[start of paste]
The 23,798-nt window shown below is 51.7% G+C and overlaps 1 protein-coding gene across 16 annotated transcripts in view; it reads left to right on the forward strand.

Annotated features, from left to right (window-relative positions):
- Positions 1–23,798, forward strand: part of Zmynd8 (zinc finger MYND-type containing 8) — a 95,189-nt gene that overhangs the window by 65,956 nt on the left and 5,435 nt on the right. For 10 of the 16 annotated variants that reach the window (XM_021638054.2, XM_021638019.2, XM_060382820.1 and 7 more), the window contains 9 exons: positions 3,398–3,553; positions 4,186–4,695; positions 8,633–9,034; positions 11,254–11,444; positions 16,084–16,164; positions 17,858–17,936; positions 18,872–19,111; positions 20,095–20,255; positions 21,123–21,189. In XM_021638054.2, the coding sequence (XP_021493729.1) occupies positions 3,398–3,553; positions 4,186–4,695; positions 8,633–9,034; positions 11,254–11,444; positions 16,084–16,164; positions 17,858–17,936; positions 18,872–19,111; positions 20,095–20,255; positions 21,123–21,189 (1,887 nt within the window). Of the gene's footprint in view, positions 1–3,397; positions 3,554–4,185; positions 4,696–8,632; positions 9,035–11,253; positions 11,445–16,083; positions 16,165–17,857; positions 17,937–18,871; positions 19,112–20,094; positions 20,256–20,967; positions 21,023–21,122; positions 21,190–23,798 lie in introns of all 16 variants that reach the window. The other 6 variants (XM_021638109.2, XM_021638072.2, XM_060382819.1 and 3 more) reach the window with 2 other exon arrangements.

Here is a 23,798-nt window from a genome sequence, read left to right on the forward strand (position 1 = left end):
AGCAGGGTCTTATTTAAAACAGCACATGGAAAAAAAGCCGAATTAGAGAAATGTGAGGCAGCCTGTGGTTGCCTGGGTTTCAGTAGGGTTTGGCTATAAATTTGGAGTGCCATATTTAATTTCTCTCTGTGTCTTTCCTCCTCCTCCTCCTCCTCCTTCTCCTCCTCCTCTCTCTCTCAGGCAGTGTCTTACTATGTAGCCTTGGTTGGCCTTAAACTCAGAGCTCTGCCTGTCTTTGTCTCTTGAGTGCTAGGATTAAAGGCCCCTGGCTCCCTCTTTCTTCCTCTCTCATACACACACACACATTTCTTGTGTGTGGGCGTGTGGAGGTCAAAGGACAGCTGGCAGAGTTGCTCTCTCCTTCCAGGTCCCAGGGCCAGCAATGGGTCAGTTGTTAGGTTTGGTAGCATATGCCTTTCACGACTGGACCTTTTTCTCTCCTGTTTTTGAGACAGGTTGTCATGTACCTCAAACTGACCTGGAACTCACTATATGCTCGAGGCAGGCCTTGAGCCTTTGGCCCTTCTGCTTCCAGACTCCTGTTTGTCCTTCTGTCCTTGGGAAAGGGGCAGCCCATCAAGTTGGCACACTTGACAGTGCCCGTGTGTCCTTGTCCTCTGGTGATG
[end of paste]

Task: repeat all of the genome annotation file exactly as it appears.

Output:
The 23,798-nt window shown below is 51.7% G+C and overlaps 1 protein-coding gene across 16 annotated transcripts in view; it reads left to right on the forward strand.

Annotated features, from left to right (window-relative positions):
- Positions 1–23,798, forward strand: part of Zmynd8 (zinc finger MYND-type containing 8) — a 95,189-nt gene that overhangs the window by 65,956 nt on the left and 5,435 nt on the right. For 10 of the 16 annotated variants that reach the window (XM_021638054.2, XM_021638019.2, XM_060382820.1 and 7 more), the window contains 9 exons: positions 3,398–3,553; positions 4,186–4,695; positions 8,633–9,034; positions 11,254–11,444; positions 16,084–16,164; positions 17,858–17,936; positions 18,872–19,111; positions 20,095–20,255; positions 21,123–21,189. In XM_021638054.2, the coding sequence (XP_021493729.1) occupies positions 3,398–3,553; positions 4,186–4,695; positions 8,633–9,034; positions 11,254–11,444; positions 16,084–16,164; positions 17,858–17,936; positions 18,872–19,111; positions 20,095–20,255; positions 21,123–21,189 (1,887 nt within the window). Of the gene's footprint in view, positions 1–3,397; positions 3,554–4,185; positions 4,696–8,632; positions 9,035–11,253; positions 11,445–16,083; positions 16,165–17,857; positions 17,937–18,871; positions 19,112–20,094; positions 20,256–20,967; positions 21,023–21,122; positions 21,190–23,798 lie in introns of all 16 variants that reach the window. The other 6 variants (XM_021638109.2, XM_021638072.2, XM_060382819.1 and 3 more) reach the window with 2 other exon arrangements.

Here is a 23,798-nt window from a genome sequence, read left to right on the forward strand (position 1 = left end):
AGCAGGGTCTTATTTAAAACAGCACATGGAAAAAAAGCCGAATTAGAGAAATGTGAGGCAGCCTGTGGTTGCCTGGGTTTCAGTAGGGTTTGGCTATAAATTTGGAGTGCCATATTTAATTTCTCTCTGTGTCTTTCCTCCTCCTCCTCCTCCTCCTTCTCCTCCTCCTCTCTCTCTCAGGCAGTGTCTTACTATGTAGCCTTGGTTGGCCTTAAACTCAGAGCTCTGCCTGTCTTTGTCTCTTGAGTGCTAGGATTAAAGGCCCCTGGCTCCCTCTTTCTTCCTCTCTCATACACACACACACATTTCTTGTGTGTGGGCGTGTGGAGGTCAAAGGACAGCTGGCAGAGTTGCTCTCTCCTTCCAGGTCCCAGGGCCAGCAATGGGTCAGTTGTTAGGTTTGGTAGCATATGCCTTTCACGACTGGACCTTTTTCTCTCCTGTTTTTGAGACAGGTTGTCATGTACCTCAAACTGACCTGGAACTCACTATATGCTCGAGGCAGGCCTTGAGCCTTTGGCCCTTCTGCTTCCAGACTCCTGTTTGTCCTTCTGTCCTTGGGAAAGGGGCAGCCCATCAAGTTGGCACACTTGACAGTGCCCGTGTGTCCTTGTCCTCTGGTGATG